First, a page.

High schooler raises the bar and sets the Metropolitan PGA record

High schooler raises the bar and sets the Metropolitan PGA record

For Michael Ostrower, 62 is no longer just a number.

The 16-year-old college golfer from Columbia Grammar & Preparatory School had “one of the best moments of” [his] life ”when he shot a 62, a Metropolitan PGA record, at the Bethpage State Park Golf Course Ton on July 20th.

“I think my future is pretty bright,” Ostrower recently told The Post after completing the superb lap on Bethpage’s Green Course.

“This 62 has raised the bar.”

Ostrower, an Upper East Side local, has always dreamed of attending an Ivy League school.

It may have been just a round of golf, but the milestone showed the high school junior that his dream could become a reality.

“I have proven to myself and to everyone who has helped me in my life that I can do it,” said Ostrower.

The Green Course is one of five at Bethpage. The famous Black Course has hosted several majors lately. What exactly belongs in a 62 at Bethpage? Ten birdies, seven pars and a bogey to be precise.

“Everything just worked,” said Ostrower, who had never played at Bethpage before. “I just stayed in the moment. As the round went on, the kids started to joke, but I tried to concentrate on just playing golf. “

It also required a strong support system, which Ostrower always put first. His father Steven – president of a cosmetic packaging company – is Michael’s biggest fan, stops at the golf shop after work, repackages clubs after a day and takes Michael with him to golf almost every day.

His mother Melissa – a lawyer – helped Michael become an A-Minus student at school, and his sister Jacqueline – an 18-year-old freshman at Boston University – is Michael’s “best friend.”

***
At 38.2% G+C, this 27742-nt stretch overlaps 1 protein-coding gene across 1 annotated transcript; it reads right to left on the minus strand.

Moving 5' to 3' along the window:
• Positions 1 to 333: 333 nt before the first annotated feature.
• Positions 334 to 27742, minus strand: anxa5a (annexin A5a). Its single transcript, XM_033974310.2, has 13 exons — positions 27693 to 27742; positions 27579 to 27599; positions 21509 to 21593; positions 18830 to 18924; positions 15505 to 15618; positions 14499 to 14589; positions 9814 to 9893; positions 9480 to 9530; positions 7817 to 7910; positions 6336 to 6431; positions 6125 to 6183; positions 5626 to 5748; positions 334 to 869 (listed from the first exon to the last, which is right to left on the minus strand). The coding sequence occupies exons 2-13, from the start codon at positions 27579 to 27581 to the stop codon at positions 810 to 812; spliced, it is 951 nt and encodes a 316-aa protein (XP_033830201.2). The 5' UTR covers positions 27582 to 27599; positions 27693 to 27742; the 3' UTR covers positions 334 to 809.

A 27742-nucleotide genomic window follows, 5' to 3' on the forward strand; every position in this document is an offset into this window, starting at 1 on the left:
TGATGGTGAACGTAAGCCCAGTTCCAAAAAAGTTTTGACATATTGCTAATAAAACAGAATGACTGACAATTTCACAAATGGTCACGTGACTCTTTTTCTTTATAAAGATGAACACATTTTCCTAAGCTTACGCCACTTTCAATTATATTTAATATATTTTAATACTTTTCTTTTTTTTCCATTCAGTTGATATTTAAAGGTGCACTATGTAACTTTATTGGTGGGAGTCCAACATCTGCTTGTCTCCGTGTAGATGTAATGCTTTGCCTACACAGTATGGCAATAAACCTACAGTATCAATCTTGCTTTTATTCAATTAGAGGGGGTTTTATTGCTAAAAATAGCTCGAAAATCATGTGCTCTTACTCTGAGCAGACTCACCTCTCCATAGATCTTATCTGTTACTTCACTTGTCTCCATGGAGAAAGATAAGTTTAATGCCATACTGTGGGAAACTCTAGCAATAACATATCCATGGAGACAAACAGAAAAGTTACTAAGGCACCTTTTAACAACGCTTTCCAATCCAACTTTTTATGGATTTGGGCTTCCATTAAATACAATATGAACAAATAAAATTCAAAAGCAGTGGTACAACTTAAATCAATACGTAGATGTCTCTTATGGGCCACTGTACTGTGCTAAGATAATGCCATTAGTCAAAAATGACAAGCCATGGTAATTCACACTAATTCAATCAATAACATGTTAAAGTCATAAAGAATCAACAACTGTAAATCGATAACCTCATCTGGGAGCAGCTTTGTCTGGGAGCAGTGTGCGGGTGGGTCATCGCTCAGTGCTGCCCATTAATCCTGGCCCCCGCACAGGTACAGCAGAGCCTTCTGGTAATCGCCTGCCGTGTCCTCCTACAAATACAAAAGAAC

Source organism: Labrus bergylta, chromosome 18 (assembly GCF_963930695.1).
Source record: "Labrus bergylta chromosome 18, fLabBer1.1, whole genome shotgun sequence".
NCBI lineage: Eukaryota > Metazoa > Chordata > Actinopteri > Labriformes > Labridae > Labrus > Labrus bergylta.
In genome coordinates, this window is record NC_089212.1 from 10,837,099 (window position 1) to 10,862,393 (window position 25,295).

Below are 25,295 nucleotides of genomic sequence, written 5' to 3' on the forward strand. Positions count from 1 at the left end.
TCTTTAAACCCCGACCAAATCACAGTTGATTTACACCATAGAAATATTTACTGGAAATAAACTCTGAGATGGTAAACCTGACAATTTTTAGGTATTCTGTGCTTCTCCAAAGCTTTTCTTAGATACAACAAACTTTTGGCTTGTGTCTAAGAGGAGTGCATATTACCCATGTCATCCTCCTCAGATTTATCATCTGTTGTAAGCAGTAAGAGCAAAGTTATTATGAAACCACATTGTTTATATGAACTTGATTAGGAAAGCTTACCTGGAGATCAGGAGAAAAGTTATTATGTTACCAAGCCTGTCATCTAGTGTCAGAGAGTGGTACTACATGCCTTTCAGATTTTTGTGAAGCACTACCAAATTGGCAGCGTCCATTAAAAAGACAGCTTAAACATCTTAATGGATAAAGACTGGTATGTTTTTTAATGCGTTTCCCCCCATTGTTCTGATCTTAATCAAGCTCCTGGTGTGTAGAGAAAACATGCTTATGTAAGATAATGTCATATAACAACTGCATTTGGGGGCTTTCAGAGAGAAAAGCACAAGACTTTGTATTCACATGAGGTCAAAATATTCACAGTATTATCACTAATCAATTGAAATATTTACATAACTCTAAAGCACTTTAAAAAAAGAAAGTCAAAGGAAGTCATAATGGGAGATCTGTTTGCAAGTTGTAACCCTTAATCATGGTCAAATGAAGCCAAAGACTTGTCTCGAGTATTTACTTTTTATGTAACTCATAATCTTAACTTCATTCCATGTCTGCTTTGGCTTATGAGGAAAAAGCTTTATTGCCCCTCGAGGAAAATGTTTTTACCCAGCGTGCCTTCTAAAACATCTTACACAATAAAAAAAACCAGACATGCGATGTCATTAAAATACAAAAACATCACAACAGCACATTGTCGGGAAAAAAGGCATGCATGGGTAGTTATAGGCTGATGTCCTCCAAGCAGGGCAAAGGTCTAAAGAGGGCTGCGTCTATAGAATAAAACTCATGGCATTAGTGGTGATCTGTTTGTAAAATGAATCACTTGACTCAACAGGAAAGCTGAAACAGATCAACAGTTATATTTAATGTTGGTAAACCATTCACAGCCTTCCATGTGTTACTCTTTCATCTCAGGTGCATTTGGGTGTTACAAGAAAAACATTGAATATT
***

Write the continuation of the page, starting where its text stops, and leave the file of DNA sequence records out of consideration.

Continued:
“Without the support of my family, I wouldn’t be where I am today,” says Michael Ostrower.

The Ostrowers visit the Old Westbury Golf & Country Club, where children are not allowed on the golf course until the afternoon. Steven grew up in the summer, went to the gym in the morning and dropped his son on the driving range. Ostrower spent hours playing mind games with himself, perfecting his shot while waiting for his tee time later in the day.

“I used to really enjoy that,” says Ostrower. “These mornings made me love golf.”

Ostrower – who started playing golf at the age of five – has been on the college golf team since middle school. His teammates called the seventh grader “little boy” – he’s now six feet tall – but when Ostrower started leading his team to victory, the nickname was dropped.

This summer, Ostrower is volunteering at Mosholu Golf Course – helping disadvantaged youth in the Bronx – as he prepares for his senior year and sophomore season as a captain. In addition to attending an Ivy League school, Ostrower would like to start a life as a professional golfer.

“Everything is possible,” said Ostrower. “The greatest thing for me is to do something in the future that I love and enjoy. And I love and enjoy golf. The idea of ​​getting paid to play golf is wonderful. “

Ostrower has come one step closer to achieving this goal. All because of its magic number: 62.

“When he hit that 62, I was speechless,” Steven Ostrower told the Post on Thursday night. “When I see how he beats much older children, I am speechless. I am absolutely in awe of him. I always believe in this kid because I know how talented he is. He has a strong competitive spirit and a relentless will to win. He is perfect.”


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